Prodigal Son: Howard Jones Returns to Park City for Five-Night Residency
When I discovered Howard Jones in 1989, I felt like I was arriving late to a party that everyone else had been dancing at since the release of “New Song” in 1983. Even the fashionably late had been there since Live Aid in 1985. I didn’t see Jones in concert until 1992, an acoustic show at Kingsbury Hall.
I wasn’t as late as I initially thought, as Jones has continued to release albums and tour to this day, nearly 25 years after the Kingsbury Hall show. I’ve seen him a countless number of times and never walked away disappointed.
“I set out to be a musician because I loved doing it. I wanted to play, do gigs and make records. All of the other stuff is kind of ephemeral really, it can go overnight. But the desire to be an artist, if it is genuine—it will be there through [your] whole life.
As you get older you can be more confident about things because you aren’t feeling like you are competing with other people. It’s like you suddenly realize, ‘Oh right, there’s only one of me and no one else can do what I do. So, go and do it confidently.’
I think that’s something that comes from being around for a while because you’ve seen a lot of things come and go, but you’re still there.” -Howard Jones
SLUG: Many musicians seem to run out of ideas the further they get into their careers. Your willingness to experiment with your sound has kept my interest. Was that a choice you made on purpose, or are you simply following your muse?
Howard Jones: I think that to be constantly experimenting and trying new things and developing what you do is part of being an artist. If you’re going to follow somebody, as a fan, you really should demand that from your artist. That they keep throwing curves at you and taking a direction you didn’t expect them to go and enjoy the ride. That’s what I really love about my favorite artists. That’s what they always did. They took a few risks and tried something different. Sometimes it worked, sometimes it didn’t, but you still love them.
SLUG: Is there new material in the works?
Jones: I’m halfway through a new album. I’ve been writing quite a few songs for films recently, so three of those will be on the new album. There’s a film called Animal Crackers, an animated fantasy film coming out in April in the U.S., and I wrote a song specifically for a point in the film, so I’m very excited about that. It turned out really well, in my opinion. That’s a track that will be on my new album later in the year. I’m playing it live as well; I always like to play something new for people so that they know that new stuff is coming.
I’ve two songs from Eddie the Eagle. I ask the audience which they’d rather hear, the Animal Crackers track or the Eddie the Eagle song that they haven’t heard. [The second Eddie the Eagle track] is actually in the film, but you really can’t hear it.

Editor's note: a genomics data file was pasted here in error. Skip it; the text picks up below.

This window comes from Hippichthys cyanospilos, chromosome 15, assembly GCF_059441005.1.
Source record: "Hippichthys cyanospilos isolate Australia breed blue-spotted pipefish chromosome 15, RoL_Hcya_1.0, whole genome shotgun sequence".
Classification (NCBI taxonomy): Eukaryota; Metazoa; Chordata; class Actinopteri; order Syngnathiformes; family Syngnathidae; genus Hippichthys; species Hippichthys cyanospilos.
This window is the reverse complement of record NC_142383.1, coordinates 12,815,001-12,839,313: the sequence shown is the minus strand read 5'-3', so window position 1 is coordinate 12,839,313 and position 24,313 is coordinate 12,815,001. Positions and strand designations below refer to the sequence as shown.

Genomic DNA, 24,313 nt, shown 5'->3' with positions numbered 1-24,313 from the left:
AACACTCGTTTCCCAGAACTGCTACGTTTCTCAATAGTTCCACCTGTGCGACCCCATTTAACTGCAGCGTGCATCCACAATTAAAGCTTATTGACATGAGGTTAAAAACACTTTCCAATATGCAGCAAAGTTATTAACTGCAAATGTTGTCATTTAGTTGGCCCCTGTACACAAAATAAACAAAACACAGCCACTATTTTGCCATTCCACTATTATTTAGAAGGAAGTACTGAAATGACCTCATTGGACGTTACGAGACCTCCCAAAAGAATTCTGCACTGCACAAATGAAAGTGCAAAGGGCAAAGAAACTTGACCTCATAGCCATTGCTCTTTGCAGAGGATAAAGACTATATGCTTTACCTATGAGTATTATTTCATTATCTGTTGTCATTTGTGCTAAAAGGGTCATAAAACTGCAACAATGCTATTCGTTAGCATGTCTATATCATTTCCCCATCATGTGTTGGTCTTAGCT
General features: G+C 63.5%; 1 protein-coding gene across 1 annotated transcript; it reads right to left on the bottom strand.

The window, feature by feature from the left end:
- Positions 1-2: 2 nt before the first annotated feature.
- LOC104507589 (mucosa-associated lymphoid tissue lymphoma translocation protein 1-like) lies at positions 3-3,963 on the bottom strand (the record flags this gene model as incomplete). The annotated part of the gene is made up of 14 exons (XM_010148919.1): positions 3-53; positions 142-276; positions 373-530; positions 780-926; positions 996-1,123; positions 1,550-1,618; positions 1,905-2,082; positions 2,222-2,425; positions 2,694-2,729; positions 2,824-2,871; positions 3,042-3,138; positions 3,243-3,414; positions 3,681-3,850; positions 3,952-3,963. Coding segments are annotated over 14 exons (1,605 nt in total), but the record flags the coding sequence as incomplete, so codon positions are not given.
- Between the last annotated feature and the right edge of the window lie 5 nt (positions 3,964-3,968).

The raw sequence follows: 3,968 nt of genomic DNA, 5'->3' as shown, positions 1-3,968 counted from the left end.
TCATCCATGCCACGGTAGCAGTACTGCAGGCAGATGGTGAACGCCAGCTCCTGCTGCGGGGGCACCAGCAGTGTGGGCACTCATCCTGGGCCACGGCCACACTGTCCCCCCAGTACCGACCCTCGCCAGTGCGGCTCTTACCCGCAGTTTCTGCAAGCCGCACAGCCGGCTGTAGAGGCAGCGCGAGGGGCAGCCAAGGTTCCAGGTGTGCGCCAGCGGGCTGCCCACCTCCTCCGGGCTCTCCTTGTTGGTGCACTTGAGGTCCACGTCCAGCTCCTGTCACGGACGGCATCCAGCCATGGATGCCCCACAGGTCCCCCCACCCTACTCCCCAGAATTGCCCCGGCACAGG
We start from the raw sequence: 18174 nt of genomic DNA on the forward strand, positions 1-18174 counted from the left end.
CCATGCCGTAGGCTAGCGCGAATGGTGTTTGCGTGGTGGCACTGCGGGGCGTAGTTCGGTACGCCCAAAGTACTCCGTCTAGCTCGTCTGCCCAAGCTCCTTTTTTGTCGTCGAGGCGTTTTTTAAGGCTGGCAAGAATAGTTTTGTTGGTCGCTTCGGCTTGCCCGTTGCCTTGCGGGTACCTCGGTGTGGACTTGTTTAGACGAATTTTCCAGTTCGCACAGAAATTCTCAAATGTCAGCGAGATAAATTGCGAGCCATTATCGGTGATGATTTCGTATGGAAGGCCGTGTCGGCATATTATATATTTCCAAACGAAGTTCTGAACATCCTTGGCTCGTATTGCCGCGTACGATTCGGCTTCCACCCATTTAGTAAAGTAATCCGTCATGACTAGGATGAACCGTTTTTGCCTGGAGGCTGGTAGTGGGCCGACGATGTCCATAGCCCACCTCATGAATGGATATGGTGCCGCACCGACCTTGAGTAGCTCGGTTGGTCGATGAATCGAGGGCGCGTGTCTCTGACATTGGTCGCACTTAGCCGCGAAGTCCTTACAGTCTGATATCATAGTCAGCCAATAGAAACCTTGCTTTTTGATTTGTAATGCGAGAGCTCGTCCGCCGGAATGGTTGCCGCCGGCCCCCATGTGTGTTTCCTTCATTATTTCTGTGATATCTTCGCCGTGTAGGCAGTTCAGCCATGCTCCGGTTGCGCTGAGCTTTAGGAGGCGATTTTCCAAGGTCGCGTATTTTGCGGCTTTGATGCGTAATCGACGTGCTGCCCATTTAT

SLUG: What can audiences expect from the shows at the Egyptian Theatre?
Jones: There’s a lot of audience involvement. Because I’m doing five shows, I’m sure that there will be people who come to more than one night, so it won’t be the same show each night. I’ll change it up.
SLUG: Do you enjoy these more intimate performances?
Jones: When you play the small, intimate venues, there’s no way to hide. You can’t hide behind the lighting production or having other members onstage with you. You’ve really got to deliver, and I find that as an artist, that is where you develop the most. You develop your piano playing, your singing, your storytelling and your confidence level. I’ve always tried to build an element of those show into my career because I move forward every time I do it.
SLUG: Over the past few years, you’ve done a lot of touring. Does it ever start to wear on you? If it does, it doesn’t show.
Jones: I got to 60 years of age, and it was a bit of a turning point. I realized that this was the last section of my life and I felt like I actually knew how to do this now. I thought, “If you’re at the top of your game, you really should be out there doing it while you can.” Because there will be a point where the voice isn’t in as good of shape, and I never could perform if it wasn’t, so while there is a window where everything is firing on all cylinders, just get out and do it while you can. I think I would regret it if I didn’t. That’s coincided with the fans really responding to the music and coming out to the shows. It’s a great partnership, isn’t it? Artists and fans, it’s a symbiotic relationship. It needs to be nurtured and fed. If you don’t go out and connect with people, then it is going to fizzle out.
SLUG: How would you explain your relationship with fans in Utah? Is it something unusual?
Jones: I would say it is unusual. I’ve great fans all over the States, but in Utah there was a connection that we made in the early ’80s. It was something about the parks where we choose to play. Something about Park West. Something about the times, the weather, the things I was singing about, it just made this real connection and it stuck through the decades. That’s all I can say really.
SLUG: It’s kept me coming back over and over again.
Jones: It’s like going back to see how your old friend is doing.
SLUG: Either that, or it’s the fact that I’m still waiting to hear “Last Supper.”
Jones: Then that will be it. You’ll hear it and we won’t see you again.
No, it’s going to take a whole lot more than me getting what I want to keep me away.
Howard Jones returns to Utah for four-night residency at Park City’s Egyptian Theatre Feb. 7–11, 2018. For more information, visit egyptiantheatrecompany.org.
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